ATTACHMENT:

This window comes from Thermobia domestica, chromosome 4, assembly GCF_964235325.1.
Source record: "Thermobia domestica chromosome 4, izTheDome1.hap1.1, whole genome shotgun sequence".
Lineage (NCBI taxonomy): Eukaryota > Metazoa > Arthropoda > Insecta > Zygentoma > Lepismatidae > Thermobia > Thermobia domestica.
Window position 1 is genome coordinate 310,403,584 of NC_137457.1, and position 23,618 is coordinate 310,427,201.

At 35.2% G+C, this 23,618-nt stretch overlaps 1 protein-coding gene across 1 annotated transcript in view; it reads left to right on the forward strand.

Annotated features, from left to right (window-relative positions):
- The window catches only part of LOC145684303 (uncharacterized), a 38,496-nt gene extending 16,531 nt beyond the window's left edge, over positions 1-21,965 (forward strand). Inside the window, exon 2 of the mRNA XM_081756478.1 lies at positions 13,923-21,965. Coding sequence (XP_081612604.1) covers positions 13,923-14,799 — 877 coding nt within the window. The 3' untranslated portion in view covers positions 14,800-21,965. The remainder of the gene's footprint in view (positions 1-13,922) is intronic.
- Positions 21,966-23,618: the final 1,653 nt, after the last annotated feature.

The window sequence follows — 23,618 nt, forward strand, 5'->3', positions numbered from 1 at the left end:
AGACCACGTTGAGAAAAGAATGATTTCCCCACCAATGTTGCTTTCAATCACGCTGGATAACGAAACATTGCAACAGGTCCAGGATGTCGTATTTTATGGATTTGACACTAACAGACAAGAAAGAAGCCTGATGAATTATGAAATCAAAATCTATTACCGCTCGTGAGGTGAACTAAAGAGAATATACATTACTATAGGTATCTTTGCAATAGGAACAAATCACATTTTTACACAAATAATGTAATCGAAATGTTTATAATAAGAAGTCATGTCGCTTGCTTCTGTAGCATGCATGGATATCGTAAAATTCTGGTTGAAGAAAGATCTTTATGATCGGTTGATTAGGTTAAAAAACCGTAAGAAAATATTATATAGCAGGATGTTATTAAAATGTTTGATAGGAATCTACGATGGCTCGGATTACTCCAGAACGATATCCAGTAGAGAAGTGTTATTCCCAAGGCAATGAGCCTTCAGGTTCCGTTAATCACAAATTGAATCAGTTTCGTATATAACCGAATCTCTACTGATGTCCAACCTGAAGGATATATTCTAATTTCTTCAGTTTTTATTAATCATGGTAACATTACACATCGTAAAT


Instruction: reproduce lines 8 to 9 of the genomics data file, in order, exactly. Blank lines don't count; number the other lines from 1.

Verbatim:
- Positions 21,966-23,618: the final 1,653 nt, after the last annotated feature.

The window sequence follows — 23,618 nt, forward strand, 5'->3', positions numbered from 1 at the left end: